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A crane-type construction vehicle

A crane-type construction vehicle

In addition to writing your favorite blog (:)) I am also a toymaker with a leather apron, a droopy mustache, and the desire to build impossible wonders to delight and amaze the world. Way back in 2011, I put up pictures from my upcoming book “Things that Go: Green & Groovy” which was a guide for building amazing toy vehicles out of common household rubbish, wooden wheels, and craft paint.  Some of the vehicles were really cool!  I turned common garbage into nifty-looking vehicles…albeit ones which did not run on their own (I was sort of like Fiat or Kia).

A missile cruiser!

A missile cruiser!

Alas! As usual, my creativity was no match for the sinister vagaries of the world economy.  There were sourcing/pricing problems in China, regulatory fights, and goodness only knows what other sorts of business headaches for my poor publisher.  The publisher had hoped to alloy the positive aspects of the toy business together with the uplifting aspects of book publishing (toys are sold directly to retailers, whereas books, nightmarishly, are sold by consignment).  Her good intentions were thwarted at every turn and she learned directly about the anti-competitive forces the large toy companies utilize to prevent products from small companies from ever reaching market (something I learned about when I made “Zoomorphs”).  All of this happened during the great crisis in the world of publishing. Gosh!

A planetary space base!

A planetary space base!

Anyway, what this means is my cool book has still not made it to the shelves.  This strikes me as particularly ironic, since I was continually goaded to build faster—and I turned out all of the many, many toy vehicles at a staggering pace.  I thought I would share a few more of these vehicles with you here on my blog so that at least somebody gets to enjoy them!  Also to build buzz I guess?

forklift

forklift

Maybe the vehicle book will happen someday, but in the mean time I have other toy projects…and other writing projects…and other art projects.  Keep watching this space to see those projects–they are going to be amazing!  Also let me know if you need any directions on how to build a miniature cardboard wheelbarrow before the book launches in sometime in the unknowable world of the far future.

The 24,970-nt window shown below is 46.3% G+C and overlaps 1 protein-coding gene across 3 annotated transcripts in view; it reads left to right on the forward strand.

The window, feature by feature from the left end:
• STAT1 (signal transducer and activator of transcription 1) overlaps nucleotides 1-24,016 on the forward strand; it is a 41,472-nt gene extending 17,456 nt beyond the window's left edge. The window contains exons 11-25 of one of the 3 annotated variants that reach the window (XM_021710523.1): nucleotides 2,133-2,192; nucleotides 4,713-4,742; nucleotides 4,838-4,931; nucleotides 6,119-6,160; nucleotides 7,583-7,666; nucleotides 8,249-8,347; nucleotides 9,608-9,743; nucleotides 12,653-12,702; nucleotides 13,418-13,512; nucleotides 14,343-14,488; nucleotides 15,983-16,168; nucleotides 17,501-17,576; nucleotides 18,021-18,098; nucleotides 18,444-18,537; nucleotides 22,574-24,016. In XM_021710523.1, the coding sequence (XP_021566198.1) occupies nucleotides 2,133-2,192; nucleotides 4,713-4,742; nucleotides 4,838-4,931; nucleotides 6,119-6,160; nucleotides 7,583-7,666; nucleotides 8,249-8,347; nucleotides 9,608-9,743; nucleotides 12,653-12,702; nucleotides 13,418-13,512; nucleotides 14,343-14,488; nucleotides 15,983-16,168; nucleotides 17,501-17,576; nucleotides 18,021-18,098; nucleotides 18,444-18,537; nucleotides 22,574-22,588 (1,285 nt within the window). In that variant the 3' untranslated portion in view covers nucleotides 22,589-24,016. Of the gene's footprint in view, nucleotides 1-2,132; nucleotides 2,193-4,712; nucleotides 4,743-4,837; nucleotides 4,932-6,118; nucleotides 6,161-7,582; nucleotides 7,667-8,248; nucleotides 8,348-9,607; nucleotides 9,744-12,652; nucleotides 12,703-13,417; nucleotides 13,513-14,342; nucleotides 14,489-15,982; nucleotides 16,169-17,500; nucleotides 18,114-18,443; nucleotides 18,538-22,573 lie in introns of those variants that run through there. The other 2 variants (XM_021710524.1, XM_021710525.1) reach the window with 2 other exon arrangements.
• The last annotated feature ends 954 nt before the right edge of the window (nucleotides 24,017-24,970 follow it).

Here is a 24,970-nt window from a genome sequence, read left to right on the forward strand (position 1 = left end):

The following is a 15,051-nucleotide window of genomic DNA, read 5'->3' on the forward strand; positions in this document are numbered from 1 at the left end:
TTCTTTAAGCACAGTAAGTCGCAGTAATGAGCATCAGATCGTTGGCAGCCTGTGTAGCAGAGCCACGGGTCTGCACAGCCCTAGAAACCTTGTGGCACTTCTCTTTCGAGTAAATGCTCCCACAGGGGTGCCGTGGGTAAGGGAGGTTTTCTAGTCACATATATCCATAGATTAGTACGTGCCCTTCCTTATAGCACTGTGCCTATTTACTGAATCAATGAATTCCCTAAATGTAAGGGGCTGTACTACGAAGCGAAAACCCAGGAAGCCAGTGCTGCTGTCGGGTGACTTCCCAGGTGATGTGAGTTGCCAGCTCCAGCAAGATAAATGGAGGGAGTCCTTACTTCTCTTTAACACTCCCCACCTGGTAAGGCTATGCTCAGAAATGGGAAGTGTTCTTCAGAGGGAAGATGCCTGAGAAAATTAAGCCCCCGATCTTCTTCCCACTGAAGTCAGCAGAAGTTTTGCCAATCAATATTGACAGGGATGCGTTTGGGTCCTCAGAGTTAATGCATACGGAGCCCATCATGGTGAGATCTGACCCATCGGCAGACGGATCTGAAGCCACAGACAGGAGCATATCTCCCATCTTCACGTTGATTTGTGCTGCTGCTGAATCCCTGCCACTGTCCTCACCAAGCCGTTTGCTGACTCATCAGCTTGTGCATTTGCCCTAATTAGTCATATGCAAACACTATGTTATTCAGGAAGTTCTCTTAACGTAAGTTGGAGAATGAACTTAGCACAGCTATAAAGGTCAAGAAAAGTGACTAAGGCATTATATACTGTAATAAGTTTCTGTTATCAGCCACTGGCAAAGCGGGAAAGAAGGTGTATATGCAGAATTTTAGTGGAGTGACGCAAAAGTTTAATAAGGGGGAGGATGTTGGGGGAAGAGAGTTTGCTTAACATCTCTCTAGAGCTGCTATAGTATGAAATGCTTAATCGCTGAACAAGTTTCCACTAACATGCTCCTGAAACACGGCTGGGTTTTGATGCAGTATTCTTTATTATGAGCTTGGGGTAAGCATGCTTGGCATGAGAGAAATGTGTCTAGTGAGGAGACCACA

wheelbarrow

wheelbarrow

Wheat gray partridges and Orange (Jean-Baptiste Siméon Chardin, 1733, Oil on canvas)

Wheat gray partridges and Orange (Jean-Baptiste Siméon Chardin, 1733, Oil on canvas)

One of the greatest still life painters of all time was Jean-Baptiste-Siméon Chardin (1699-1779). Chardin spent almost his entire life in Paris creating still life paintings of common kitchen and household items (and occasionally painting domestic scenes of maids, servants, and children). In an age dominated by Rococo excess and opulence, his works exalt the simple beauty of quotidian subjects. Additionally, he painted very slowly and turned out only 4 or 5 pieces a year. Chardin is one of Marcel Proust’s favorite artists and anyone who has read “Remembrance of Things Past” will recall long lyrical passages praising paintings such as “The Ray” (one of the Louvre’s prized masterpiece–which Proust saw often). Proust found a kindred spirit in Chardin—someone who found transcendent beauty, grandeur, and meaning within daily life. Chardin’s exquisite little works make a large aesthetic point about the nature of beauty and of truth—which are as often found in the servant’s little room as in the viscount’s vasty palace. A little hanging duck is as lovely as the goddess of the dawn.

A Green Neck Duck with a Seville Orange (Jean-Baptiste-Simeon Chardin, oil on canvas)

A Green Neck Duck with a Seville Orange (Jean-Baptiste-Simeon Chardin, oil on canvas)

I have chosen to show three paintings of fowl by Chardin (ranging from least, at the top, to best at the bottom). All are kitchen paintings of dead birds about to be plucked and cooked. The first is a simple brace of gamefowl hanging in the kitchen. The second work shows a splendid duck with one cream colored wing extended, the last is a magnificent turkey amidst copper pots and vegetables. Each of these paintings have a deep sense of longing: the melancholy of the dead birds is somewhat abated by the viewer’s hunger and by the wistful nostalgia created by a limited palette of grays and browns (with a few little flourishes of pink, orange, and yellow). Their very simplicity makes them rich and complex (although Chardin’s incomparable brushwork certainly is anything but simple).

 

Still Life with Suspended Turkey (Jean-Baptiste-Simeon Chardin, oil on canvas)

Still Life with Suspended Turkey (Jean-Baptiste-Simeon Chardin, oil on canvas)

The nymphs, clowns, and jeweled mistresses of 18th century French art seem to come from a world unimaginable—a world which even today’s jaded pop stars and sybaritic billionaires would find decadent. Chardin’s art however comes from some eternal place—a kitchen which we have all walked into in childhood. There in the plain light we are confronted with humble pots and pans and perhaps a bird or fish—but we are also confronted with the absolute beauty of the everyday world.

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